(I first posted this on our daughter’s cancer site in October 2002, five months after her diagnosis. Whenever fall comes around, my mind always goes back to this story–a story that reinspires me and recharges me with thanksgiving every time I read it.)
Heroes In The Hall
This past Thursday, the hospital staff where Sarah receives her treatment put together a little Halloween outing for its young patients. In preparation for this big event, Sarah donned a huge smile and a Sponge Bob outfit. She thought it was especially wonderful that she and Mr Jeff ( the pediatric oncology psychologist) were rocking the very same outfits.
She added this pink wig to her ensemble but after a few minutes decided she didn’t like it after all, since it clashed with the Sponge Bob yellow. (Girlfriend is all about her hospital/Halloween ensembles matching!)
She cheerily took off down the hall with her cancer cronies, swinging her orange bucket with great enthusiasm. There were only a few kids well enough to participate but they all seemed determined to have as much fun as a hospitalized child possibly can, as another autumn day of their childhood disappears forever outside the window.
Since the children were accompanied by various poles, medical personnel, and hovering parents, our collective pace was slower-than-a-snail’s as we moved toward the first nursing station. The slow pace worked out well, however, because it gave me a chance to walk on ahead of the group and snap a few pictures. Up until that point I had only seen the gathering from the inside but when I turned around and caught a glimpse of the group as a whole, I had to wipe away unexpected tears.
I saw a bald 3-year old ballerina who in a few hours, would be violently throwing up as her fifth round of chemo began. I saw a small boy in a wagon, too weak to walk but jauntily sporting an orange scarecrow wig. Beside him was a mom with a sad, weary face, holding tightly to the hand of a daughter she may never get to see grow into womanhood.
There were small kids hooked up to huge poles and tiny trick-or-treaters pulling oxygen carts. There were children who could barely walk and kids with enough suffering written on their faces to last a lifetime. There were also compassionate, gifted nurses who willingly risk having their hearts broken every time they come to work.
In short, when I turned around, I saw a hall full of heroes.
Although each hero’s face told a different story, I still noticed many things they had in common. I glimpsed courage and humor despite childish grief over childhoods lost. I saw smiles behind suffering and excitement behind eyes that had seen too much.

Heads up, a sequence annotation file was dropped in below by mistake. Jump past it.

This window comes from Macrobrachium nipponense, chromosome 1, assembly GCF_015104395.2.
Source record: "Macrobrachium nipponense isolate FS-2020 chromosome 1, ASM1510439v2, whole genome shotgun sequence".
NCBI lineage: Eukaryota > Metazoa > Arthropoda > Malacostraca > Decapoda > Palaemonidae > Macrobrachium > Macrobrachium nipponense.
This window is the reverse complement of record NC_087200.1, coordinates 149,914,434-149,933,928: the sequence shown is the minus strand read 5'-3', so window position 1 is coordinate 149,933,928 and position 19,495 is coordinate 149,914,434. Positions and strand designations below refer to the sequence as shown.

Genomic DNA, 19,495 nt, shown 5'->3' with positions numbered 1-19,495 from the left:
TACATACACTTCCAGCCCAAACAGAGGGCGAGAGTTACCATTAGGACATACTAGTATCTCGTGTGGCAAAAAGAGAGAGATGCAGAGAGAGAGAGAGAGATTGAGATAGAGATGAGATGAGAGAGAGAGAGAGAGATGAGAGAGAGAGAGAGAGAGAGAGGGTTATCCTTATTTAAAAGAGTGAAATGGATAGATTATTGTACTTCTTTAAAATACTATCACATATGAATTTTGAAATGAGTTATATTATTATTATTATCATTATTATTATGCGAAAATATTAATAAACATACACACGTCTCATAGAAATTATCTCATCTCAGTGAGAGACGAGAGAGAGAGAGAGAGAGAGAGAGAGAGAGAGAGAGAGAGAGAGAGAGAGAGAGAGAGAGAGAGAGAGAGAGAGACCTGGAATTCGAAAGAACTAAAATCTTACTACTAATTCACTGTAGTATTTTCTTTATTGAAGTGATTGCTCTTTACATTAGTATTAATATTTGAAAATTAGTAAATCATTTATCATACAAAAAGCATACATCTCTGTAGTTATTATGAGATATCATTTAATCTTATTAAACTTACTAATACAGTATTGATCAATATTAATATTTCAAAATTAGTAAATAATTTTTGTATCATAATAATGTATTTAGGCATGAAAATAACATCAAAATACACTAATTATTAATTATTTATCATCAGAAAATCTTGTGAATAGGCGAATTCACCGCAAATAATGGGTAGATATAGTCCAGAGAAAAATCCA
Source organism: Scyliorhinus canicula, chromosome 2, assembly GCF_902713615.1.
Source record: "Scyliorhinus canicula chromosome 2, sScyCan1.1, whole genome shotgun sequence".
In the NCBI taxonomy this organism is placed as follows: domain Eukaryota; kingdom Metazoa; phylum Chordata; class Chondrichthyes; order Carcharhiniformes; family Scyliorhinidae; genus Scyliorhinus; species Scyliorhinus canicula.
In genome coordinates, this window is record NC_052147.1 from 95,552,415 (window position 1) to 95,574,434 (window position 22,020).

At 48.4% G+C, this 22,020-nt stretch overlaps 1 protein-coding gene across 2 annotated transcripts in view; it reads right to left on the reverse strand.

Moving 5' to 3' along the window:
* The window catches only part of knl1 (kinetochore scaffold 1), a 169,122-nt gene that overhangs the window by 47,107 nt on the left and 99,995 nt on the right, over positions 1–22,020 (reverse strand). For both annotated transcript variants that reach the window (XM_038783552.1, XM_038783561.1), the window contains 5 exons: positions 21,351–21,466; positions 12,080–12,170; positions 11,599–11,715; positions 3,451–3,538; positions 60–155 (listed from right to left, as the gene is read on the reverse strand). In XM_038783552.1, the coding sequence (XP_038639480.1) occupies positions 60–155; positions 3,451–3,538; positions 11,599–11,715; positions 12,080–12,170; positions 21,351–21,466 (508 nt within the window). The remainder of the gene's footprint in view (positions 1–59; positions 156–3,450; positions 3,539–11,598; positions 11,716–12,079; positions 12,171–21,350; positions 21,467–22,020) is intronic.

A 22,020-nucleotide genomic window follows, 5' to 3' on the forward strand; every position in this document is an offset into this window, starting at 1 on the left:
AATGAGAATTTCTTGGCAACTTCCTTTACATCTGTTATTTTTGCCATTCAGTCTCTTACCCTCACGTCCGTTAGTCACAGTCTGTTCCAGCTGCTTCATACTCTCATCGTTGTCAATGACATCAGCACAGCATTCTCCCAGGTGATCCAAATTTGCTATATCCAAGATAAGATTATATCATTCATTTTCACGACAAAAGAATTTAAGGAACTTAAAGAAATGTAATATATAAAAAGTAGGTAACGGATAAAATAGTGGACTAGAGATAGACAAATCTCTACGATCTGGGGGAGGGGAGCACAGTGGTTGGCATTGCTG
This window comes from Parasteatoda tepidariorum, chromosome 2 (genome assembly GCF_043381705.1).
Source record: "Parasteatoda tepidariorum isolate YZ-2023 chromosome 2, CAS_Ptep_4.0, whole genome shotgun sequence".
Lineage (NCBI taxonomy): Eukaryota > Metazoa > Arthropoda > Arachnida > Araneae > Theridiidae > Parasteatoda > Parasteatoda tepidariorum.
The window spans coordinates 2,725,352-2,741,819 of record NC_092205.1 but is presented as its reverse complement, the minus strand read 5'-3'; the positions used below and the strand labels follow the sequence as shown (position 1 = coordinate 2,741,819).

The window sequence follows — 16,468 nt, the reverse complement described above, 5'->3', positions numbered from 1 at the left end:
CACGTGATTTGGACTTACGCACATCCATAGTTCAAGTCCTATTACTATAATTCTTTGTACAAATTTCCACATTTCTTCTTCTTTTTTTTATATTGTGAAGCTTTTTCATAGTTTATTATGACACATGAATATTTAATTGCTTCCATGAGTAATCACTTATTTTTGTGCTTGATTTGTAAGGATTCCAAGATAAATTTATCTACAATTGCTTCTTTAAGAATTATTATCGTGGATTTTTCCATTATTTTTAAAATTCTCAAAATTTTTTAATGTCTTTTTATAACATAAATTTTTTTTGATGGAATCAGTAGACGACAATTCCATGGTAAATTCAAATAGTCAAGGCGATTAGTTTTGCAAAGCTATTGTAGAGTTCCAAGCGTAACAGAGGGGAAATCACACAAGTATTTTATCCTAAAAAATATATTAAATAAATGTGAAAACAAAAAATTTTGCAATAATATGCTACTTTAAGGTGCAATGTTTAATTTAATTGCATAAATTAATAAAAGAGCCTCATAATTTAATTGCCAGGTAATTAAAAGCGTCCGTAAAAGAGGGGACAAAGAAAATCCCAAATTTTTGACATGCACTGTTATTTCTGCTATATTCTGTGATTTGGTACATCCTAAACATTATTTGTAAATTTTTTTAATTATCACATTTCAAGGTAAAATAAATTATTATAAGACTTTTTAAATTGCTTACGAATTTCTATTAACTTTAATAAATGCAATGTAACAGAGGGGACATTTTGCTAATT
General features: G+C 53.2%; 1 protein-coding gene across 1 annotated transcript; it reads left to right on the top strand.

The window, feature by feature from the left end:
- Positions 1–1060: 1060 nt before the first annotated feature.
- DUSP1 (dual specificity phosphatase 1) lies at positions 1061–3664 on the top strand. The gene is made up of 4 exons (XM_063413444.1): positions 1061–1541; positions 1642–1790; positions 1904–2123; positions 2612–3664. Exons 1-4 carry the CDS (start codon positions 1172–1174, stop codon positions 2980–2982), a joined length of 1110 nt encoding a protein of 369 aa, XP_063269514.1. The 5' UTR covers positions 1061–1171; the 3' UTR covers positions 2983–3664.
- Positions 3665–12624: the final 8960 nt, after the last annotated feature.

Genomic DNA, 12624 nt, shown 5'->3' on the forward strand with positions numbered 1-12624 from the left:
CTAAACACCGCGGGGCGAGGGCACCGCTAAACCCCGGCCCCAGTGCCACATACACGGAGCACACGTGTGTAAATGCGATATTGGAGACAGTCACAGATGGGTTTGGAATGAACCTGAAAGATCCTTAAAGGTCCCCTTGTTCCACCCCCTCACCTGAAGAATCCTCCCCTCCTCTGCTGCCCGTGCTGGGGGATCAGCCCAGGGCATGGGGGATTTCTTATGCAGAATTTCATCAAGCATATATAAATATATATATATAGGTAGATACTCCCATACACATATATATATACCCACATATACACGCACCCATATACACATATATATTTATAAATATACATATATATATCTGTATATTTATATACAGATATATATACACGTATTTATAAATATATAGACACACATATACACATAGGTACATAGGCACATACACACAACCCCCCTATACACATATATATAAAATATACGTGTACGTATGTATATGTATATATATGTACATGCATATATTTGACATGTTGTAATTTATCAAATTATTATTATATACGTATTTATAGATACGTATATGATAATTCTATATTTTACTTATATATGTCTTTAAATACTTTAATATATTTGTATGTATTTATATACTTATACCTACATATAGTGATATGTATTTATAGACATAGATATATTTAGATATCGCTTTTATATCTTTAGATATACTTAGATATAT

And smack dab in the middle of it all, I saw a certain bald Sponge Bob, her pale face covered with a yellow hospital mask, her wise and weary eyes eagerly peering over the rim.
This was not just any Sponge Bob, mind you. This was the Sponge Bob of my heart, perfectly at rest in the halls of suffering, perfectly at home inside her own ailing skin, perfectly at peace with the simple joy of holding up an orange bucket and a smile to a nurse and receiving a treat in exchange.
When I finished my photos and stepped back into the group, I took Sponge Bob’s hand as we walked, so very thankful for the simple joy of just getting to be with her.
After about fifteen minutes of walking with the group, Sarah’s small voice announced wearily from behind her mask, “Mommy, my steam just ran out!”
I said, “That’s okay, Sarah. I’ll just pick you up and carry you.”
And so I did.
And Sarah and I continued on with our stalwart companions on our journey through the hospital, on our journey through the valley of the shadow of death.
Some members from our little group will come out whole on the other side of the valley; others will travel on to a place where there are no tears, no cancer, no bald children, no death, and no sounds of small hearts breaking. The only sound heard in that place will be the music of children’s voices laughing and the glory of children’s voices singing.
And as for Sarah? We don’t know how much time she has. Maybe just months. Maybe years.
But at some point in the (hopefully faraway) future, Sarah “Sponge Bob” Smith will look trustingly into the face of heaven and say, “God, my steam just ran out!”
And He’ll say, “That’s okay, Sarah. I’ll just pick you up and carry you.”